1. J Pediatr Pharmacol Ther. 2012 Oct;17(4):382-8. doi: 10.5863/1551-6776-17.4.382.


Adverse drug reactions to antiretroviral therapy: prospective study in children in sikasso (mali).


Oumar AA, Diallo K, Dembélé JP, Samaké L, Sidibé I, Togo B, Sylla M, Tounkara A, Dao S, Tulkens PM.


Faculty of Medicine, Pharmacy, and Odonto-stomatology, University of Bamako, Bamako, Mali, ; HIV/TB Research and Training Center, Bamako, Mali.


OBJECTIVES: Adverse events during antiretroviral treatment are frequent and various. Their diagnosis incurs some various difficulties according to the geographic context. Our aim was to describe the frequency, nature, and preventability of adverse drug reactions (ADRs) due to antiretroviral treatment

in Malian outpatient children.

METHODS: The study was a 6-month (June 1 to November 30, 2010) prospective, observational study of 92 children admitted to a pediatric hospital in Sikasso, Mali. The patients were treated with a generic drug and/or drug combinations. Prior to treatment initiation, demographic characteristics, clinical history, and biologic parameters, including CD4 cell counts, were collected for each patient. The World Health Organization's adverse drug reactions classification was used to characterize the side effects. Adverse effects and toxicities were graded 1, 2, and 3. Analysis of data was performed using SPSS Version 17.0 software.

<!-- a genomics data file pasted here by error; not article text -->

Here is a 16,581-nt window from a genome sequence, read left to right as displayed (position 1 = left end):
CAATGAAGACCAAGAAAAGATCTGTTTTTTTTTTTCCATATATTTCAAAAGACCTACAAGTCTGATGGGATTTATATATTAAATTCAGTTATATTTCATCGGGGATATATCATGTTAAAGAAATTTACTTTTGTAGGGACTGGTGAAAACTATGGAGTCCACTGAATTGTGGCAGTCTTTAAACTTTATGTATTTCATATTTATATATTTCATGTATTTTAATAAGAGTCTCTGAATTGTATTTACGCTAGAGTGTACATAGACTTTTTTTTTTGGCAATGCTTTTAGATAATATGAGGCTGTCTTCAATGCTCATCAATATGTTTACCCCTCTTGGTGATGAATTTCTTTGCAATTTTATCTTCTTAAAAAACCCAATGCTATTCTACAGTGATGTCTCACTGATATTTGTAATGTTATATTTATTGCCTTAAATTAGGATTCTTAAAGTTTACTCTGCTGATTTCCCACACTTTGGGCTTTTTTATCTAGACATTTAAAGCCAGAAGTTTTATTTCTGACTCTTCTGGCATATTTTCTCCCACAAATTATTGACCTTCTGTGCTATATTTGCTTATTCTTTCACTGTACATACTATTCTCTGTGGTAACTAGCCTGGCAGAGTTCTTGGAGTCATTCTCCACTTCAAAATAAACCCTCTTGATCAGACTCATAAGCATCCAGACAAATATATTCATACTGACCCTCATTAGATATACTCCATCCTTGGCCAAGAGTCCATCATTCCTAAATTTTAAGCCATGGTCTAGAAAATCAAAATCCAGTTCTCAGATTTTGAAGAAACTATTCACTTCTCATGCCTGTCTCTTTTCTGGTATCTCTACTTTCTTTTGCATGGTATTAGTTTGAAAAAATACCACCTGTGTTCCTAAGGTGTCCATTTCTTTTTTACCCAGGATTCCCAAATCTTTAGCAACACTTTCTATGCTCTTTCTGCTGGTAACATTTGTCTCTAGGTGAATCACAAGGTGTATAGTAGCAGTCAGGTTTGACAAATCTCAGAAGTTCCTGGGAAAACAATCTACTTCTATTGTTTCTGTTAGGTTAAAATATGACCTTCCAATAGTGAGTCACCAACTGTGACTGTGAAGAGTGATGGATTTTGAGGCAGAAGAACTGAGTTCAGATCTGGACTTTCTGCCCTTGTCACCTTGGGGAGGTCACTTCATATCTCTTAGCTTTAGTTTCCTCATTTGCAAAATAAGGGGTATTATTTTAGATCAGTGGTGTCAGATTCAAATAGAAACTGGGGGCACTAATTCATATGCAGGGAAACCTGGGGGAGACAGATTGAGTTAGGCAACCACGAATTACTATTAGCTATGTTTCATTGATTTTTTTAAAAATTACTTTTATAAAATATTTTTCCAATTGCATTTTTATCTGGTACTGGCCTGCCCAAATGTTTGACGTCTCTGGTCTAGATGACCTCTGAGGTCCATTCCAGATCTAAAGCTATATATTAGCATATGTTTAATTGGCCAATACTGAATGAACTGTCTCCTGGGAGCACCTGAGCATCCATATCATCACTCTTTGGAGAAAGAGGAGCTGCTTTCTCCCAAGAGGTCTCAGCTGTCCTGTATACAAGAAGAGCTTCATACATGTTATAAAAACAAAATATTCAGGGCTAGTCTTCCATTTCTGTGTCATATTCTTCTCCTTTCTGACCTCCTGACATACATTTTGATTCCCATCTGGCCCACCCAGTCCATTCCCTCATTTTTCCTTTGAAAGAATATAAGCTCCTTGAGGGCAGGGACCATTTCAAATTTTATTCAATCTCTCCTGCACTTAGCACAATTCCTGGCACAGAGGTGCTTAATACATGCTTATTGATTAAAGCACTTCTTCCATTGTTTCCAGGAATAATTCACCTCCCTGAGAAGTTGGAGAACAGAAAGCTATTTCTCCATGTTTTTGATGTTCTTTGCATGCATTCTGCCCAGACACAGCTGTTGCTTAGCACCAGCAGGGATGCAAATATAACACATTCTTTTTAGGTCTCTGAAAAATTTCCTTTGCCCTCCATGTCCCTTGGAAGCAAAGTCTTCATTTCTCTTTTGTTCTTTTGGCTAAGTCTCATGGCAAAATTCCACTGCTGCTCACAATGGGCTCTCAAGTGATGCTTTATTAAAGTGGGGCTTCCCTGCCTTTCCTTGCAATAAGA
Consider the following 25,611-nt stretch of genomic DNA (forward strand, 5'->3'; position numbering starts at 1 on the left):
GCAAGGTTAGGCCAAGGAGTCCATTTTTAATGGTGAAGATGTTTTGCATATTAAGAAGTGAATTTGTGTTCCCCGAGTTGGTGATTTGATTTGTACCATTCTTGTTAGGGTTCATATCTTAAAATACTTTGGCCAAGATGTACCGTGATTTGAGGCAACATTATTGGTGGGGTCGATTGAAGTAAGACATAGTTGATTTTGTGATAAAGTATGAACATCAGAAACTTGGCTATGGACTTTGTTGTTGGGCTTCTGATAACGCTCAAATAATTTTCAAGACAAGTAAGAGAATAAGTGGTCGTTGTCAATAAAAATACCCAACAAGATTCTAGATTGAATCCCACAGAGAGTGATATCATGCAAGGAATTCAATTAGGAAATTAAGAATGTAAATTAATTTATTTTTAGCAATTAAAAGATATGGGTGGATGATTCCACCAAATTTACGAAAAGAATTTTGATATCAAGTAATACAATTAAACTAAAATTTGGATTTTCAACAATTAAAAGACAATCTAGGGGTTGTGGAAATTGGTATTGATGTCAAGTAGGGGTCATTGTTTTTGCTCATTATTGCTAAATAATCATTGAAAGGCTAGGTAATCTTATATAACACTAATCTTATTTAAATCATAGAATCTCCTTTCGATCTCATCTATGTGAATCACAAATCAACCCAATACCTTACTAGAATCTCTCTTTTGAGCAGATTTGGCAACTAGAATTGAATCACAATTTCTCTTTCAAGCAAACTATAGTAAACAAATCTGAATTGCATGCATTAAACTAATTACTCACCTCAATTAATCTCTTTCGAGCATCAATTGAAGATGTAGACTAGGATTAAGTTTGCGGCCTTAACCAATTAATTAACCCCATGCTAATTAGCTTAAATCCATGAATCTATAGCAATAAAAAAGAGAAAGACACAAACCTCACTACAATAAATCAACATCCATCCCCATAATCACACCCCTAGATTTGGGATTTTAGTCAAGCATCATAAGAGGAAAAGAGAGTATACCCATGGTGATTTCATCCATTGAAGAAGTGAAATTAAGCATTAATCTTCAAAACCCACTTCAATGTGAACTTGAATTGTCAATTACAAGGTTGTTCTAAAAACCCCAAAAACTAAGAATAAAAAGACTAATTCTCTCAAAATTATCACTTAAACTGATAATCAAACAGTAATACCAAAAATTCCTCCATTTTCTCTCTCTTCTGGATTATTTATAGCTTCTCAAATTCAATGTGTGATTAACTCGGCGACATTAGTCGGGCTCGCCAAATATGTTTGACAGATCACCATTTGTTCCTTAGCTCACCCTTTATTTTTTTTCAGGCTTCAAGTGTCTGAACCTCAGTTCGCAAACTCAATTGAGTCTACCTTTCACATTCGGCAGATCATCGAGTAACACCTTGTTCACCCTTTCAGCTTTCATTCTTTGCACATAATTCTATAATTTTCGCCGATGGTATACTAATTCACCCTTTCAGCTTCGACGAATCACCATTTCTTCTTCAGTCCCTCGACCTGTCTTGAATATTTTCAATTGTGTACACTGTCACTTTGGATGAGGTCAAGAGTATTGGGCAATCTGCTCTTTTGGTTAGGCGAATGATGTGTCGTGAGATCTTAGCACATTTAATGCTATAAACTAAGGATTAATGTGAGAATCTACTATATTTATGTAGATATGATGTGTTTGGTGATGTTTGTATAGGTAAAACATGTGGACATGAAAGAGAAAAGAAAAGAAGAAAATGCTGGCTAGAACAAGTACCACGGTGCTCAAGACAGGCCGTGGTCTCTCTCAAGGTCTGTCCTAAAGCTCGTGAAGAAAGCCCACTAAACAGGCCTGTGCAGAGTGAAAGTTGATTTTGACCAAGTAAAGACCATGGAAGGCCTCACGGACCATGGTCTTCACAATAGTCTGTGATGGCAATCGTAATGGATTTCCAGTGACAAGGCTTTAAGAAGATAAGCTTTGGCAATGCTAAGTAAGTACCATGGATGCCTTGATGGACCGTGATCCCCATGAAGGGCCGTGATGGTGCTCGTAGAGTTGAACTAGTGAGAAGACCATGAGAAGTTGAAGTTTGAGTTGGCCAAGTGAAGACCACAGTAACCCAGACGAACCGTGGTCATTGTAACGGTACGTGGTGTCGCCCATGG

RESULTS: Ninety-two human immunodeficiency virus-infected children met the criteria of inclusion. After 24 weeks of treatment, we observed that 14.1% of children had at least one side effect during our study. Side effects were many and varied, with the most frequent being cutaneous rash, nausea, vomiting, and diarrhea (38.5%, 23.1%, 15.4%, and 15.4%, respectively). Side effects were grade 1 in most cases. One case of grade 2 and one case of grade 3 were observed with

rash. We observed one case of grade 3 side effects during our study. The treatment regimen was changed in 15.2% of cases, including one case because of side effects.

CONCLUSION: ADRs are not rare in Mali, particularly in children. These ADRs have an impact on quality of life for patients. We recommend a pharmacovigilance system for sustainable management of side effects in patients infected with human immunodeficiency virus in Mali.


PMCID: PMC3567891

PMID: 23411444